Healthcare News & Insights

Alleged Medicare kickback scheme ensnares hospital CEO, CFO and MDs

If you’re looking for a new job, Sacred Heart Hospital in Chicago may have a few openings. Its CEO, CFO and four doctors were arrested for an alleged Medicare referral kickback scheme. 

161745789The executives and physicians were arrested on April 16 for allegedly conspiring to pay and receive illegal kickbacks. According to U.S. Attorney for the Northern District of Illinois Gary Shapiro, the kickbacks included more than $255,000 in cash, as well as other forms of payment in exchange for Medicare and Medicaid patient referrals to the 119-bed facility.

Arrested were:

  • Edward Novak, Sacred Heart’s owner and CEO since the late 1990s
  • Roy Payawal, executive VP and CFO since the early 2000s
  • Dr. Venkateswara Kuchipudi
  • Dr. Percy Conrad May, Jr.
  • Dr. Subir Maitra, and
  • Dr. Shanin Moshiri.

In addition, agents from the FBI and the U.S. Department of Health and Human Services (HHS) Office of Inspector General (OIG) executed search and seizure warrants in connection to an ongoing investigation of alleged Medicare and Medicaid fraud schemes at the hospital involving:

  • emergency room evaluation, testing and observation services that were not medically necessary, and
  • medically unnecessary sedation, intubation, and tracheotomy procedures performed on patients.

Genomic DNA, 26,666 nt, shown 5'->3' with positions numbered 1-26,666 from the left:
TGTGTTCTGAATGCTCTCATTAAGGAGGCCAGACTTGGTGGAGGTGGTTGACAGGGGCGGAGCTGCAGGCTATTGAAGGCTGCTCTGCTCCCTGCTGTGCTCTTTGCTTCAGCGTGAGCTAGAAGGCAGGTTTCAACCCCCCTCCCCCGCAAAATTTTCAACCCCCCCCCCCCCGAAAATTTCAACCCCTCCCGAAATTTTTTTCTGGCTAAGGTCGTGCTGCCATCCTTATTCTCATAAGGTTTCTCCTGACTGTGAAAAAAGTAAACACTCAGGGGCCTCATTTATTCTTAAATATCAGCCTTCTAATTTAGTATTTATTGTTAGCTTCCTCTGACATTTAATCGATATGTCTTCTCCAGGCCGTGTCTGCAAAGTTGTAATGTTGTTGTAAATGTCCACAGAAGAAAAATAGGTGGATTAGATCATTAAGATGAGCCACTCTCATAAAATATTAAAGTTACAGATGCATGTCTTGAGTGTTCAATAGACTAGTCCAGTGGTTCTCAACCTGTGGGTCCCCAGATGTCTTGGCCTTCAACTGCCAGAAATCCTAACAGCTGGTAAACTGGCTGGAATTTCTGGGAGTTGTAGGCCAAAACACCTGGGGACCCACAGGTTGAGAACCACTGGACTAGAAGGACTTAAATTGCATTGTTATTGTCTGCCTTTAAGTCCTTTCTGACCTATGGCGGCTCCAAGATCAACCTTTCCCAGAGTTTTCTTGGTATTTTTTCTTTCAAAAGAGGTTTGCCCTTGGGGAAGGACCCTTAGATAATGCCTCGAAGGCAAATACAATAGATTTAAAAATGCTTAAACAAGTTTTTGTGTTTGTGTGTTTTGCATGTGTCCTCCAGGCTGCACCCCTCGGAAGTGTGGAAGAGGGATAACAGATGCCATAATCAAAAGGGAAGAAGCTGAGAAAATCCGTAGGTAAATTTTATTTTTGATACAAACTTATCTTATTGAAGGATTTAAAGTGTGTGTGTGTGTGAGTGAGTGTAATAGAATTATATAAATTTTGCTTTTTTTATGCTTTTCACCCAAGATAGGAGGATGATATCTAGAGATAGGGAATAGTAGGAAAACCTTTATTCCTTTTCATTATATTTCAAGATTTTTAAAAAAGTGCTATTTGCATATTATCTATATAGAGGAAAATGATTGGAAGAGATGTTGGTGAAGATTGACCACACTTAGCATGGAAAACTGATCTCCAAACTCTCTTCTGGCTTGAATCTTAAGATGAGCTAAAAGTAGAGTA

They also seized $2 million in Medicare reimbursement payments from various bank accounts.

Kickback scheme

The criminal complaint alleges that Novak directed and Payawal approved kickbacks to be paid to physician in return for Medicare and Medicaid patient referrals. The complaint further states that the CEO and CFO tried to cover up the scheme by:

  • disguising payments as rental payments
  • paying the salaries of the referral physicians’ employees
  • providing physicians contracts for duties that didn’t include any real responsibilities
  • creating alternative billing arrangements, and
  • allegedly paying physicians to supervise and teach non-existent medical students.

The 90-page affidavit states that a former physician at the facility and two administrators assisted the FBI  in its investigation by recording meetings and phone conversations with other executives, administrators, physicians and employees.

Depending on what the feds find in hospital records, it is possible that more doctors could be charged. It is also likely that this case will spawn civil lawsuits.

Conspiracy to violate the federal anti-kickback statute carries a maximum penalty of five years in prison and a $250,000 fine and restitution is mandatory.

Past problems

In a related story, Sacred Heart recently settled a civil monetary penalty case with the HHS OIG for more than $50,000, which was signed by Novak, reported AIS Health. The alleged violation was over the Emergency Medical Treatment and Labor Act. Supposedly, the hospital’s emergency department wouldn’t screen a 63-year-old woman, who was not breathing, and called the fire department to take her and her husband to another hospital where she was pronounced dead.

Sacred Heart admitted no liability in the settlement.

 

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